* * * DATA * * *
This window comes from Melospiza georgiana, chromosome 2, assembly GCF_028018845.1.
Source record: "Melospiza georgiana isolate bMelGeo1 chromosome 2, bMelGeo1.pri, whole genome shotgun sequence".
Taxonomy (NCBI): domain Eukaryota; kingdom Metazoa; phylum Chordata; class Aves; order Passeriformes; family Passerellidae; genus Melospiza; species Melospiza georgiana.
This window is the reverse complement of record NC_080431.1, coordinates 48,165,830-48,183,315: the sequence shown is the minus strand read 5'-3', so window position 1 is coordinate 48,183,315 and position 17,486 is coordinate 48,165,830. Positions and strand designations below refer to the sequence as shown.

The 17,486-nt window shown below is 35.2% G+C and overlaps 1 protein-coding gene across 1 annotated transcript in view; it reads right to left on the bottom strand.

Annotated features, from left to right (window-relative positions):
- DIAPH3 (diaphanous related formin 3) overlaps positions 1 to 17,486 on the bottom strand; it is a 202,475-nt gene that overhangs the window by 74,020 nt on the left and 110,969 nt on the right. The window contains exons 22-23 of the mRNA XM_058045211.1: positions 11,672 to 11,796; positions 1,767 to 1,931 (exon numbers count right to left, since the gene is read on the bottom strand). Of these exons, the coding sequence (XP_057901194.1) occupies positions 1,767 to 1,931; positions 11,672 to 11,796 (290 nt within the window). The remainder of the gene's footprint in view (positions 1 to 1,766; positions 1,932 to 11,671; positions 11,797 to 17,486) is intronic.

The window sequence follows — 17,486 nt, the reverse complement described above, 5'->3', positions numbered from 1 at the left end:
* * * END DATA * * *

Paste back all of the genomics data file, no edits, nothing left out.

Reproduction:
This window comes from Melospiza georgiana, chromosome 2, assembly GCF_028018845.1.
Source record: "Melospiza georgiana isolate bMelGeo1 chromosome 2, bMelGeo1.pri, whole genome shotgun sequence".
Taxonomy (NCBI): domain Eukaryota; kingdom Metazoa; phylum Chordata; class Aves; order Passeriformes; family Passerellidae; genus Melospiza; species Melospiza georgiana.
This window is the reverse complement of record NC_080431.1, coordinates 48,165,830-48,183,315: the sequence shown is the minus strand read 5'-3', so window position 1 is coordinate 48,183,315 and position 17,486 is coordinate 48,165,830. Positions and strand designations below refer to the sequence as shown.

The 17,486-nt window shown below is 35.2% G+C and overlaps 1 protein-coding gene across 1 annotated transcript in view; it reads right to left on the bottom strand.

Annotated features, from left to right (window-relative positions):
- DIAPH3 (diaphanous related formin 3) overlaps positions 1 to 17,486 on the bottom strand; it is a 202,475-nt gene that overhangs the window by 74,020 nt on the left and 110,969 nt on the right. The window contains exons 22-23 of the mRNA XM_058045211.1: positions 11,672 to 11,796; positions 1,767 to 1,931 (exon numbers count right to left, since the gene is read on the bottom strand). Of these exons, the coding sequence (XP_057901194.1) occupies positions 1,767 to 1,931; positions 11,672 to 11,796 (290 nt within the window). The remainder of the gene's footprint in view (positions 1 to 1,766; positions 1,932 to 11,671; positions 11,797 to 17,486) is intronic.

The window sequence follows — 17,486 nt, the reverse complement described above, 5'->3', positions numbered from 1 at the left end: